Anxiety, Kids & Teens: Signs to Know | Richmond Moms

Caitlyn Dunn, LCSW

This original story was provided by The Local Moms Network contributor Caitlyn Dunn, LCSW. For more advice on anxiety and related topics, go to


Anxiety, the “bully of the brain,” at its root is the fear of being out of control. We all experience anxiety at times, and a healthy dose of anxiety can be helpful! For example, when we need to meet a deadline, motivate us to do our best at something, or also give us a warning sign, we need to make some changes in our lives.



Differences between Adults, Teens & Children

As adults, we can recognize the signs of anxiety and in turn, articulate that we feel anxious; in most cases, children and teens cannot. Anxiety in children and teens is a great “masquerader,” so signs can easily be missed.


Anxiety becomes a problem based on its frequency, intensity, and if it begins to interfere with everyday life. That being said, anxious children can be happy and enjoying life; it is just in certain situations or circumstances where they are struggling. Here’s what you can look for:



Outward Signs of Childhood Anxiety  

  • Kids may have trouble sleeping (especially in their room) or complain about stomachaches, headaches, or other physical symptoms.
  • They may have freezing or clinging behavior with their caregivers or parents or become avoidant of certain activities, places, or situations. A child may want to avoid going over bridges or develop a fear of vomiting. A teen may become avoidant, especially of social activities or look for lots of reassurance from others.
  • They may become preoccupied with death or world news, continually asking questions and wanting to know everything they can about a dead person, illness, or world event.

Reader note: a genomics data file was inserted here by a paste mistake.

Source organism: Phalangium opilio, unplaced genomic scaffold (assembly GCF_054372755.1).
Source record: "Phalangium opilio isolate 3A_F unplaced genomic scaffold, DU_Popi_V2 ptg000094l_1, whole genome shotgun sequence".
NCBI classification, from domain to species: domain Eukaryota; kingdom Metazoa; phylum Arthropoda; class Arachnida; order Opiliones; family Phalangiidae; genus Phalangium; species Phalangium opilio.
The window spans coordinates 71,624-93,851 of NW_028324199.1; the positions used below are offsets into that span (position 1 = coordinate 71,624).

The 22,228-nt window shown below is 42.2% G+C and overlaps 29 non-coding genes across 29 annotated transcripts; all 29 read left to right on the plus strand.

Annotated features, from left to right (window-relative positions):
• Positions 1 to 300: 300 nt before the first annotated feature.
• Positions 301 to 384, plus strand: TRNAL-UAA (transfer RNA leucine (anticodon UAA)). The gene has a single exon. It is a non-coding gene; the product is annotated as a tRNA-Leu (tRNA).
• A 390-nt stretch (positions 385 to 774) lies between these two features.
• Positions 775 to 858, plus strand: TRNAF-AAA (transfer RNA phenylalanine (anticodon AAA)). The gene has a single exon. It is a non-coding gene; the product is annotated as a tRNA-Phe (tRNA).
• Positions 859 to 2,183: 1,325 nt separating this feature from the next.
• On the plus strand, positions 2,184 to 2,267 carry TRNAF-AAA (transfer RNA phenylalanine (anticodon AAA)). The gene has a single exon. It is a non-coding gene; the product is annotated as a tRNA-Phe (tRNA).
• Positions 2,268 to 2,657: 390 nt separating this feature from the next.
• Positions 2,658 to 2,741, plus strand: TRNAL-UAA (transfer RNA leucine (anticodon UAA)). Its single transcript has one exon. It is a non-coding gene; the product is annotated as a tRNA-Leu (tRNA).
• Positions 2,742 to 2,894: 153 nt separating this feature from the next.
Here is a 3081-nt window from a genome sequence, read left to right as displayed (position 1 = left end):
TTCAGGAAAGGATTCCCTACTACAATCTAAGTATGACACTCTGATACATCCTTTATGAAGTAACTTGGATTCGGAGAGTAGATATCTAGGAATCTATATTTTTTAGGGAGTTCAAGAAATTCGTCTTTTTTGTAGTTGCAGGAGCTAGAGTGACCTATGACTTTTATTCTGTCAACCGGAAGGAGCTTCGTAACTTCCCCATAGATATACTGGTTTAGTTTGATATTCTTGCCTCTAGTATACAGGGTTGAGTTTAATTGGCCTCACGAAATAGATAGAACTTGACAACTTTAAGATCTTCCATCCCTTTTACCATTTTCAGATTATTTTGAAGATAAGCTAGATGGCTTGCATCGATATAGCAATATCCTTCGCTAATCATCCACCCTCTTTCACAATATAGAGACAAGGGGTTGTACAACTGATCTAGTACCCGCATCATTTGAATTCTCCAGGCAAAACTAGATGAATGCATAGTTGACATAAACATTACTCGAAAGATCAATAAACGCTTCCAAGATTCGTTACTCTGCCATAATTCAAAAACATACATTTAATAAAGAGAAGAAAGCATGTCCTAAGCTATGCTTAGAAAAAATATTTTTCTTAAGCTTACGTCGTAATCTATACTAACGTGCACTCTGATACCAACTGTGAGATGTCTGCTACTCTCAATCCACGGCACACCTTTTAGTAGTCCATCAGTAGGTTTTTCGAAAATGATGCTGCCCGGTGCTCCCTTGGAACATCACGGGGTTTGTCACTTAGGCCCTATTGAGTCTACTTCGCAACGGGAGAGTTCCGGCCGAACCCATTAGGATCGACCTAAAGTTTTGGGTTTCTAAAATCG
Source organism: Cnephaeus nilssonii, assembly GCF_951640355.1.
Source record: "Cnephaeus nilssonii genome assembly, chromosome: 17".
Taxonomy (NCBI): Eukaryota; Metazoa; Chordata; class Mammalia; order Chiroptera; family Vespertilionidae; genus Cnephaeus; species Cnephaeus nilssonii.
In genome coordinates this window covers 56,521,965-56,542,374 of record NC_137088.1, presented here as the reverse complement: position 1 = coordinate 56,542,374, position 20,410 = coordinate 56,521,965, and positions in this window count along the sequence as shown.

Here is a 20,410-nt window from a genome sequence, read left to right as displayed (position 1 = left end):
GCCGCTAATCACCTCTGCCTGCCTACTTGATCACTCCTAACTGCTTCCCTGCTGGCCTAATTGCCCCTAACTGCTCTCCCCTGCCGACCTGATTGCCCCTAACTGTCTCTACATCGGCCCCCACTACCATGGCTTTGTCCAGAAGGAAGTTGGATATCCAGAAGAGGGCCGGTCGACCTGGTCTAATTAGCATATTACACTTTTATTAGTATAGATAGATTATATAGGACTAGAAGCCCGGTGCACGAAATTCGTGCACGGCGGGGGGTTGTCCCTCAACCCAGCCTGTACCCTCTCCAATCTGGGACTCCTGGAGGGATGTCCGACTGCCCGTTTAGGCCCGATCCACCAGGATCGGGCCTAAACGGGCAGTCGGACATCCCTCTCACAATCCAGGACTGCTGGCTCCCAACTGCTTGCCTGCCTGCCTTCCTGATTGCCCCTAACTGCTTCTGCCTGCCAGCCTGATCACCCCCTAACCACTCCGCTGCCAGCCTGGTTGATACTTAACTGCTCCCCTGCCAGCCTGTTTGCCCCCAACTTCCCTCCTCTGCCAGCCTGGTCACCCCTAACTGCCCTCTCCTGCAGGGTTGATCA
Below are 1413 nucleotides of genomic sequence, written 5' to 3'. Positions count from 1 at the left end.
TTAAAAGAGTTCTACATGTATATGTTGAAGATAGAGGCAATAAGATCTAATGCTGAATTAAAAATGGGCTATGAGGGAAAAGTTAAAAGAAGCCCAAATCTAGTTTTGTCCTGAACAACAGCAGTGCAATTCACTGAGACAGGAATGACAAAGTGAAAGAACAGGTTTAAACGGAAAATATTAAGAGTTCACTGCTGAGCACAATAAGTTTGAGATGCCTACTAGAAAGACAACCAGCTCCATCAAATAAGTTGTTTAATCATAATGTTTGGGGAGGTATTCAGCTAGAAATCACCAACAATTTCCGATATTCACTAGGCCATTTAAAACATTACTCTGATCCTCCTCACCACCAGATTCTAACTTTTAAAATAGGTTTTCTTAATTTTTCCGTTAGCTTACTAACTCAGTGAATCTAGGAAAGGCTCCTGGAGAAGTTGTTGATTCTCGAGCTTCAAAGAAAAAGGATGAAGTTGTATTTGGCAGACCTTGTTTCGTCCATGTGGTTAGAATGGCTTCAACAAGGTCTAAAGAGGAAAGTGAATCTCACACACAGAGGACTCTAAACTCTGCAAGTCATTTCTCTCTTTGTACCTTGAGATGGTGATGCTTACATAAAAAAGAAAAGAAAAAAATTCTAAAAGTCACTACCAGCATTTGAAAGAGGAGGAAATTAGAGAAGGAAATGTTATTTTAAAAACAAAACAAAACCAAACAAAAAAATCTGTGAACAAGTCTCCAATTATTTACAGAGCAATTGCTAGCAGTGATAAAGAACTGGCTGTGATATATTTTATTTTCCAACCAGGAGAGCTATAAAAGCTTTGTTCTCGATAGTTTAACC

• They might have trouble focusing or concentrating in class or become very fidgety. Teens habitually late to classes may have begun rituals they use to lessen their anxiety (i.e., handwashing, locker combinations, or the way they walk to class). Young kids might get out of their seat often, ask lots of questions, go to the bathroom a lot or get in other children’s spaces.
  • They may have explosive, angry outbursts, tantrums or complete meltdowns which can feel very oppositional and defiant. For example, a teacher may unwittingly embarrass a teen triggering their fight mechanism, and the teen has an explosive outburst.
  • A homework assignment that should take 20 minutes might take an hour. For a teen, this may be due to intense self-criticism or trouble concentrating. A young child might erase and erase until something is “perfect” or have a complete meltdown if she makes a mistake.



Inward signs of childhood anxiety

With anxiety, it is essential to note its internal nature. It dominates a child’s thoughts, but it may not be evident to the people around her. Some words we may use to describe what we see in our children and teens may be shy, apprehensive, self-conscious, perfectionist, worrier, or afraid. These words can help identify the anxiety as well as be an excellent way to help explain what the child or teen might be experiencing, but they have the danger of reinforcing the behaviors as a personality failure or deficit rather than what it is—a symptom of anxiety. Again, anxiety is the “bully of the brain” so an inward sign expressed outwardly might be if a child or teen is talking very harshly about himself or others. Pay attention to how your child tells a story about something that happened to him or someone else.


Fortunately, we now know a lot about how to treat anxiety, and it does not have to be a lifelong thing. Getting treatment for anxiety as early as possible allows you and your child to learn tools that last a lifetime. Early treatment of anxiety can prevent future, more complicated, mental health disorders.


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